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Scenario Breakdown: So You Have Chosen... Death


In this series, I’ll share my thoughts on each scenario. We’ll consider the scenario’s effect on Deployment, the BattleLadder, the End Phase, and each champion.

Overview

Death is a super fun scenario that rewards champions who can fly around the field and fight hard. The board state will change drastically as a result of the end phase condition, so you want champions who can adjust.

Death is almost two scenarios in one. At first, Death is full of hexes spread evenly across the board, but as the game progresses, it will turn into a brawl around a dwindling pool of Godtears. Flexible champions will thrive. Suddenly, an entire lane may become devoid of objective hexes, so you’ll need to suddenly switch. Slower champions who need to lock down an area and stay on it will be sad.


Death rewards players who can recognize when they’ve lost a turn and start setting up a plan for the next turn because the end phase mechanic is so strong. Death will probably frustrate players who want to build a perfect opening and use the same plan to grind an opponent down throughout the entire game. Godtear in general is not set up to reward that approach.


While flexibility and mobility are good here, make no mistake, this scenario is for fighters. Win the fight, win the game. Bring champions who like to scrap.



Deployment

We start with three lanes and an abundance of hexes. Abandoning any of the three lanes will probably mean losing the early turns, so we are compelled to spread out a bit to start. Deployment is back-row only, so speedier champions will have better control over the initial engagements. The scoring hexes are four away from the deployment area and 3-4 hexes away from each other. This means that, at first anyway, lane switching is fairly doable. The hexes clusters will, of course, shrink.


BattleLadder

It’s wide open. Ten steps on each side. Maximum KO scoring. Let the brawl commence.


End Phase

This is really what makes this scenario. The losing player removes two hexes. This means that any lane can completely vanish in two turns. By the end of turn 4, there will be only two hexes on the map. Scoring flags will be hard. As the scenario progresses, you’ll have no choice but to score by fighting.


The choice of which hexes to remove is a huge decision which will have long term consequences for the game overall. In my games, the perimeter hexes have usually gone away first, but I know that other players have had different experiences. Do you want everyone to bundle up in the middle? Do you want to split the fight in half? Is there a matchup where claiming needs to stop? This aspect of the scenario truly rewards players who can see the big picture and think more than one phase ahead.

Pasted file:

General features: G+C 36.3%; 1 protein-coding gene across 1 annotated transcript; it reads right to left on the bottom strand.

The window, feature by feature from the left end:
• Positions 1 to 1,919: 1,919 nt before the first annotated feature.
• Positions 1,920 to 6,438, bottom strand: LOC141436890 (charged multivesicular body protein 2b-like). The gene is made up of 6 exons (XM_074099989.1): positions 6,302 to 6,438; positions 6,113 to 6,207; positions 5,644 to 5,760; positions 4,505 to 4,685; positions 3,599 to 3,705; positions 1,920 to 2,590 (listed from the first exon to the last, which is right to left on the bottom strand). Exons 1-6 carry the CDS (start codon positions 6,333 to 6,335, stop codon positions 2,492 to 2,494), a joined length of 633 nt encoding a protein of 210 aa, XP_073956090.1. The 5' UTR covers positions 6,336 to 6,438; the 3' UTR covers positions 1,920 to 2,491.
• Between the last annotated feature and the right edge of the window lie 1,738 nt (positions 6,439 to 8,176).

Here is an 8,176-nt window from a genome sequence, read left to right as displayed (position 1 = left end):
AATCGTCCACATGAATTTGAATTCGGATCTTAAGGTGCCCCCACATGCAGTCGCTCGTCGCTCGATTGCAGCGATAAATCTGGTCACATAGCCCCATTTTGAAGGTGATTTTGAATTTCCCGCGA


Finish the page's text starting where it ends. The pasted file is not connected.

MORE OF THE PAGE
Champions

As mentioned previously, you want adaptability and capacity for violence. Tricky hex manipulation is not as helpful. Champions who need objective hexes on the board to help their abilities shine will be sad.

Guardians

Finvarr - Not a great scenario for him. He will have a dearth of hexes to stand on, so he’ll have a tougher time getting his accuracy bonus. There will be fewer landing spots for his banner moving abilities. He’s fast and a good fighter, but some of his kit will be misplaced in this scenario.




Halftusk - Yeah. I like it. Halftusk enjoys a close-in brawl. His short-area movement trick, multiple attacks, and durability will all help here. The clustering-in effect will also boost his ultimate. The Froglodytes can totally seal off a hex cluster if the opponent does not have good tools for moving them off. This is a good spot for the troll.

Helena - No thanks. She needs hexes to stand on. This scenario takes the hexes away. No.


Mourneblade - Nah. This is a similar situation to Finvarr. Mourneblade needs a bunch of hexes lying around to toss banners onto. His movement impairment abilities and indifference to KOs will help, but he’s just not a good enough fighter to really flourish here.

Rodhri - Maybe. He would need someone who can help him move around. He can certainly fight, though. With the right war band composition, I can see Rodhri being ok here. His problem is that he struggles to squish flags, but that becomes less of an issue as the game progresses.


Maelstroms

Blackjaw - This scenario helps him. He can fly across the board and score in large bunches without having to plant a banner. It’s hard to hide your followers from Blackjaw. He has enough health to stay in a fight for a minute, and the Reavers will be able to get places with few objective hexes to stand in their way. Yep.

Grimgut - This scenario is neutral for him, I’d say. Grimgut is ok in a fight. Having everyone bunched together will help him use his debuffs, and he has a good follower-killing game with the Retchlings. He can roll from cluster to cluster. The ability to hand out speed and to obstruct champions trying to abandon a dried-up hex cluster are both handy. Still, he’s not my first choice for a slugfest.